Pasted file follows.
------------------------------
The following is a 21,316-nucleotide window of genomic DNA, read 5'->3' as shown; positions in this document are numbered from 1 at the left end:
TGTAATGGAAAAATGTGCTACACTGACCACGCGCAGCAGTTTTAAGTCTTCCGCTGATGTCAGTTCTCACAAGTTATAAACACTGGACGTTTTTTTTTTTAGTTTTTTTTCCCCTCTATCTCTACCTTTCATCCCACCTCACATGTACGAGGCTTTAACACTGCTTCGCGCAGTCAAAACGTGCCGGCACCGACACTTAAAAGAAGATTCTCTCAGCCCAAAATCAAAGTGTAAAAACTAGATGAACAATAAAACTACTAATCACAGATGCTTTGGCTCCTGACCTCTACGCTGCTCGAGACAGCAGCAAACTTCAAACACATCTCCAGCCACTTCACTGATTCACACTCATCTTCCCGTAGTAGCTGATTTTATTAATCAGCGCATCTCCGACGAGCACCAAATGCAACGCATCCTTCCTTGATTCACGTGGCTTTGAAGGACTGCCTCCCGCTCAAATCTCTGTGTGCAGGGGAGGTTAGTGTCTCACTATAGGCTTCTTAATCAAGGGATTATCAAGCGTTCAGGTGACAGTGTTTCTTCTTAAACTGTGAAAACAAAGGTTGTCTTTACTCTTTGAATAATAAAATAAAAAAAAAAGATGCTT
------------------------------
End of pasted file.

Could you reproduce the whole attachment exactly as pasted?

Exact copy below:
The following is a 21,316-nucleotide window of genomic DNA, read 5'->3' as shown; positions in this document are numbered from 1 at the left end:
TGTAATGGAAAAATGTGCTACACTGACCACGCGCAGCAGTTTTAAGTCTTCCGCTGATGTCAGTTCTCACAAGTTATAAACACTGGACGTTTTTTTTTTTAGTTTTTTTTCCCCTCTATCTCTACCTTTCATCCCACCTCACATGTACGAGGCTTTAACACTGCTTCGCGCAGTCAAAACGTGCCGGCACCGACACTTAAAAGAAGATTCTCTCAGCCCAAAATCAAAGTGTAAAAACTAGATGAACAATAAAACTACTAATCACAGATGCTTTGGCTCCTGACCTCTACGCTGCTCGAGACAGCAGCAAACTTCAAACACATCTCCAGCCACTTCACTGATTCACACTCATCTTCCCGTAGTAGCTGATTTTATTAATCAGCGCATCTCCGACGAGCACCAAATGCAACGCATCCTTCCTTGATTCACGTGGCTTTGAAGGACTGCCTCCCGCTCAAATCTCTGTGTGCAGGGGAGGTTAGTGTCTCACTATAGGCTTCTTAATCAAGGGATTATCAAGCGTTCAGGTGACAGTGTTTCTTCTTAAACTGTGAAAACAAAGGTTGTCTTTACTCTTTGAATAATAAAATAAAAAAAAAAGATGCTT